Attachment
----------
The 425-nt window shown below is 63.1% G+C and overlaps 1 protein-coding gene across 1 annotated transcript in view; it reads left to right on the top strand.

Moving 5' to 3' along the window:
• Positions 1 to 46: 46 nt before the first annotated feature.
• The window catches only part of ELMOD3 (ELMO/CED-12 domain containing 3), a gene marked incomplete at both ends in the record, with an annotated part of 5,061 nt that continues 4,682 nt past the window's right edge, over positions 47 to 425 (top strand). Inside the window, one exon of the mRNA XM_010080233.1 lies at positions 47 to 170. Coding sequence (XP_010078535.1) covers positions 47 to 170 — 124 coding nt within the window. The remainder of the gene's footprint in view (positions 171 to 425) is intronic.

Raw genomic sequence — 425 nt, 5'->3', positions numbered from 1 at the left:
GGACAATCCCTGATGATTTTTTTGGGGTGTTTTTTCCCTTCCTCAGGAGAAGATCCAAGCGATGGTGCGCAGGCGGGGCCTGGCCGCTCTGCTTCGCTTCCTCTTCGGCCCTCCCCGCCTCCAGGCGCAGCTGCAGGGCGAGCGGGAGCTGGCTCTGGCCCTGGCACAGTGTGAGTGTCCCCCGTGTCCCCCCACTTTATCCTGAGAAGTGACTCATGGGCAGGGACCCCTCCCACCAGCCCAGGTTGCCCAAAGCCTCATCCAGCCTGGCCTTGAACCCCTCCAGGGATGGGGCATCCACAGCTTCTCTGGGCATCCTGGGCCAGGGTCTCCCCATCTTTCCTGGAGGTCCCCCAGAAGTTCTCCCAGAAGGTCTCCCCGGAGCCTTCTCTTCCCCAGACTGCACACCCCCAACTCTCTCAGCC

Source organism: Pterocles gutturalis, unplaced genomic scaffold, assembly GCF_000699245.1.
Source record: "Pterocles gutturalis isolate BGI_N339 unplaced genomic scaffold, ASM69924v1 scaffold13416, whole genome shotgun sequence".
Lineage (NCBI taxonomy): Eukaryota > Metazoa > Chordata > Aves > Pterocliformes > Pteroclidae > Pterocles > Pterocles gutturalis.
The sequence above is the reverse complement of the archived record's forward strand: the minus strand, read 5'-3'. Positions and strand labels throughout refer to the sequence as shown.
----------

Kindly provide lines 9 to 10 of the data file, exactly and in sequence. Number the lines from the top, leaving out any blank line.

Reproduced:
Lineage (NCBI taxonomy): Eukaryota > Metazoa > Chordata > Aves > Pterocliformes > Pteroclidae > Pterocles > Pterocles gutturalis.
The sequence above is the reverse complement of the archived record's forward strand: the minus strand, read 5'-3'. Positions and strand labels throughout refer to the sequence as shown.